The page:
Candidate experience is not a passing craze
Last week, PSI Talent Measurement sponsored the annual recruitment conference hosted by the Institute of Student Employers (ISE) in London.
In attendance were hundreds of graduate recruiters and HR professionals from across a wide range of industries. In the exhibition area were a myriad of talent management suppliers showcasing their latest products and services (PSI Talent Measurement included). It was a fantastic place to network and learn about some of the great current innovations in our field.
The keynote speeches also revealed some interesting figures around the state of the graduate market. For example, £72 million was invested into UK graduate recruitment in 2017. The average time to hire has reduced from 11 weeks (2016) to 8 weeks (2017). This suggests much of that investment may have gone into processing candidates more efficiently. One mechanism by which organizations are achieving more efficiency is video interviewing; this technique now covers more than 50% of the graduate recruitment market in the UK.
Apprenticeships grew year-on-year by 13%, despite the number of young people in the UK reducing (due to low birth rates in the early 90s). This certainly has no bearing on university Careers department activities; just over 90% of them still organize careers fairs, and have seen an approximate 20% increase (year-on-year) in targeted student engagement activity (highly linked to the social mobility agenda).
During a Q&A at the end of the first keynote, Stephen Isherwood (Chief Executive of ISE) was asked “If you could tell us your New Years’ resolution for graduate recruitment, what would it be?” The answer seemed to predict the tone for many of the following presentations throughout the day. “I’d want to focus more on the candidate experience” was the response.
This topic dominated many of the supplier presentations in one of the breakout rooms. It also clearly resonated with the delegates at PSI’s speaking slot at the end of the day. Alongside Philippa Riley (PSI’s International R&D Director), I asked the crowd (via interactive poll) to tell us their most significant considerations when deciding on the assessment tools they wanted to use in a campaign. The top response, from 86 votes, was around ensuring a “positive candidate experience” (29%), closely followed by “identifying the right talent” (23%). Third came “fairness and diversity” (22%), above “cost” (14%), “branding” (4%) and “time to hire” (4%).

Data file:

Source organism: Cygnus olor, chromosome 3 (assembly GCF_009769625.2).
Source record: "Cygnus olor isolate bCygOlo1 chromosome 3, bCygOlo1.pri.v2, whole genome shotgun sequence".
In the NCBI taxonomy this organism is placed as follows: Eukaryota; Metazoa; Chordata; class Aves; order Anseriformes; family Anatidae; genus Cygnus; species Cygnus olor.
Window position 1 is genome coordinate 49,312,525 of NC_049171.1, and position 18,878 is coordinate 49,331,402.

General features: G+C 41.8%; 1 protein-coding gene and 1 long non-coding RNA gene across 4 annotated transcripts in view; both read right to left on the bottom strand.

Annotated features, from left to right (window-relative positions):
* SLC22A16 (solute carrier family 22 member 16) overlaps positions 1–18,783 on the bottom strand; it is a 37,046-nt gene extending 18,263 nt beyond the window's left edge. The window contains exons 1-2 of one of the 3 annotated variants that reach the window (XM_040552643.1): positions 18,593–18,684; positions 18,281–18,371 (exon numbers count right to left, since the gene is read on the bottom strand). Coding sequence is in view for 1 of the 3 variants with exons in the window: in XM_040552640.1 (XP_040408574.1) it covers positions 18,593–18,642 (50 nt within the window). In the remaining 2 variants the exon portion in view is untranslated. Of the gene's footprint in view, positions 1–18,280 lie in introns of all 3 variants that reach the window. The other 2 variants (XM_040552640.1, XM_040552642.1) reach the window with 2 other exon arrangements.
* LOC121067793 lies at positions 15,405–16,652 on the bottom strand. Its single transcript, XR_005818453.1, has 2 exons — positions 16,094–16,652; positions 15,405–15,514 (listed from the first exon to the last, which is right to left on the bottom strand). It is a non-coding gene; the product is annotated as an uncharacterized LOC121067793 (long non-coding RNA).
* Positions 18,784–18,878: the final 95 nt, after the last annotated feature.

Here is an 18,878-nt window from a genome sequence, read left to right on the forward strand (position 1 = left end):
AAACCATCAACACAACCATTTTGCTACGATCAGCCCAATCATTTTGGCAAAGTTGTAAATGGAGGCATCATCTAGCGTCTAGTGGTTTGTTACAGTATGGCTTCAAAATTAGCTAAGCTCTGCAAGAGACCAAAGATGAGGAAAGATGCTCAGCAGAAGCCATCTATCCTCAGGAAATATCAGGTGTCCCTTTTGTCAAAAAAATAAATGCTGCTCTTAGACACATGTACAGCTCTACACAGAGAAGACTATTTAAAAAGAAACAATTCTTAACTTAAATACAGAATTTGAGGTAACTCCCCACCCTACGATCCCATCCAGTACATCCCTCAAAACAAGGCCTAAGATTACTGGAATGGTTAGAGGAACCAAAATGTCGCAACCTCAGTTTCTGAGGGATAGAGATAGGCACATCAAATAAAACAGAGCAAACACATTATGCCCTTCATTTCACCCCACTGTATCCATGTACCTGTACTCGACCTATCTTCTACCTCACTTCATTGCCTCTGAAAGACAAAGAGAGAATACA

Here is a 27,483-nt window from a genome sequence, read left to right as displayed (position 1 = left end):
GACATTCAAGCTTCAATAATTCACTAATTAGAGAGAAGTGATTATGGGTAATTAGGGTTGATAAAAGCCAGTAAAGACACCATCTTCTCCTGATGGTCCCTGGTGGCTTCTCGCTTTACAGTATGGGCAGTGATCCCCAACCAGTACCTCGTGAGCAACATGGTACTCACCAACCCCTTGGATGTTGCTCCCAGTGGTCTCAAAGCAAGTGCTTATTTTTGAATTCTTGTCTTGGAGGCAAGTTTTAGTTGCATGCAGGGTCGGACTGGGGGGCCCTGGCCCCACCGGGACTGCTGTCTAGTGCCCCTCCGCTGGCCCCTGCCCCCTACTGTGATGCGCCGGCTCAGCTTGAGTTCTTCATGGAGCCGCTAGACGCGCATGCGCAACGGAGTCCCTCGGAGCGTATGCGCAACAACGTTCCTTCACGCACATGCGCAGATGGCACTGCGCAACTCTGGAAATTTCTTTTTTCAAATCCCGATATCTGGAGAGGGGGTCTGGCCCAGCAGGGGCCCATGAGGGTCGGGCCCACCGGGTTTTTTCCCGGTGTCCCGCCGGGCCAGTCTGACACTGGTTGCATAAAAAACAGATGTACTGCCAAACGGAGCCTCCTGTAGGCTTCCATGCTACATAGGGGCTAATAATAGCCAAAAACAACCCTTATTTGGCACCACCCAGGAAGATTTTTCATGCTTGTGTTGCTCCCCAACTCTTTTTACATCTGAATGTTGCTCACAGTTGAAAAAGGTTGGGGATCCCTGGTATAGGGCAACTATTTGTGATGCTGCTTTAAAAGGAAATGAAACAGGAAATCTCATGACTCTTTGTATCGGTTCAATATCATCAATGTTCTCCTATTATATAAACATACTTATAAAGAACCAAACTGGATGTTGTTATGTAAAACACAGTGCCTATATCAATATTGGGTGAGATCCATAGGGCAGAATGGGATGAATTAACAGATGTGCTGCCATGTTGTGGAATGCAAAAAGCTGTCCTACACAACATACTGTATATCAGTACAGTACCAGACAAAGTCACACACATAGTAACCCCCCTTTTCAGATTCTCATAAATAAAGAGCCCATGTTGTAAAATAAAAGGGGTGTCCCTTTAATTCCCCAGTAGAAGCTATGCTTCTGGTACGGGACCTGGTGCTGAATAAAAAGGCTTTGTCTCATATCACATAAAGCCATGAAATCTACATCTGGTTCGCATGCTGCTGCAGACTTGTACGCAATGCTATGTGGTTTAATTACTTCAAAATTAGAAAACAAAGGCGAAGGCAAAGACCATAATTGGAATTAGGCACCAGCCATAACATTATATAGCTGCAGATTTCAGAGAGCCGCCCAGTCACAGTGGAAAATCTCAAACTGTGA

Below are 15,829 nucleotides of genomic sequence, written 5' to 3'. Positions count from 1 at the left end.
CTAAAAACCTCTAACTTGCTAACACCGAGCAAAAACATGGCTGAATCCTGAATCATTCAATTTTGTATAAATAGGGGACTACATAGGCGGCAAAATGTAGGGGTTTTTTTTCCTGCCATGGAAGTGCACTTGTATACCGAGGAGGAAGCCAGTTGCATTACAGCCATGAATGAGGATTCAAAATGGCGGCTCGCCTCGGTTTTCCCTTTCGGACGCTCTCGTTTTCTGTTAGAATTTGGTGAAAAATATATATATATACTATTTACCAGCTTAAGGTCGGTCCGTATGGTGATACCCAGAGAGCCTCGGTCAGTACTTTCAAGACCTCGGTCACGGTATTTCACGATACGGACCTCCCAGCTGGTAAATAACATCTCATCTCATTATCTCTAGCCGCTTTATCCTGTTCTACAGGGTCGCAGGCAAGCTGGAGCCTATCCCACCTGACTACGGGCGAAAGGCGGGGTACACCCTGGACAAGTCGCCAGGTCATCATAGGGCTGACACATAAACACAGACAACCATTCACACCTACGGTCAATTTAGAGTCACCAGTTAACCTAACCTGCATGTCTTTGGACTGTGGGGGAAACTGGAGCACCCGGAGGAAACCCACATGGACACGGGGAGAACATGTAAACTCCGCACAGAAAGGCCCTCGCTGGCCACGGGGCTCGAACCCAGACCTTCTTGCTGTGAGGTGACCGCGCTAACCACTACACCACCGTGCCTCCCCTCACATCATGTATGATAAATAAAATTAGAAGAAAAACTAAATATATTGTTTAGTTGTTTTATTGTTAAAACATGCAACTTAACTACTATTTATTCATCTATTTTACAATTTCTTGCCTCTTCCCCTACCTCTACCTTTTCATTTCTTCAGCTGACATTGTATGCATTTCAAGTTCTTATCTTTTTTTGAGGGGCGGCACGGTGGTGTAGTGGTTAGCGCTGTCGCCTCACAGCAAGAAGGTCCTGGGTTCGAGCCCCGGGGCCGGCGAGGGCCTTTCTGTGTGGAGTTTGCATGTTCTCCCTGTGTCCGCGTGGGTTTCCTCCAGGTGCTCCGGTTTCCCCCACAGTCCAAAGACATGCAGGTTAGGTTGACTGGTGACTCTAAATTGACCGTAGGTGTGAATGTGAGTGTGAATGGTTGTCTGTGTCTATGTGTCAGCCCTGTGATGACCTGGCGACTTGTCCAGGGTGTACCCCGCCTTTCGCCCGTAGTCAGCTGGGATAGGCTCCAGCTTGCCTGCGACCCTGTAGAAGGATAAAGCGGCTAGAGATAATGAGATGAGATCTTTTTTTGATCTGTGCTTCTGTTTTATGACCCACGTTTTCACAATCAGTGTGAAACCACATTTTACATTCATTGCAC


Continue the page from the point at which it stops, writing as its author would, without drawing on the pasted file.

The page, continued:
This did not surprise me at all. Recruiters are more aware than ever of the tangible commercial impact from the candidate experience (see Virgin Media’s 2014 case study, one of the most insightful examples), and they want to get it right. Throughout the day, many suppliers were showcasing their video interviewing products, virtual reality environments/headsets and Games Based Assessment tools which address the precise issue of candidate experience, meanwhile expertly justifying their impact through practical examples.
The takeaway for me though, which I emphasized during PSI’s talk, was that the emphasis on candidate experience must coincide with identifying the right talent. Our delegates demonstrated this by barely voting for “uniqueness” (1%) as something they want in their recruitment process; this suggests to me that the candidate experience is not viewed as a passing craze by any industry.
This is something of which we remind ourselves frequently at PSI. While we are experimenting with new methods of assessment (such as escape rooms and micro-simulations), we are very conscious of the need to validate our methods to prove they are not just a gimmick, but they genuinely predict performance as well.
Author: Jordon Jones
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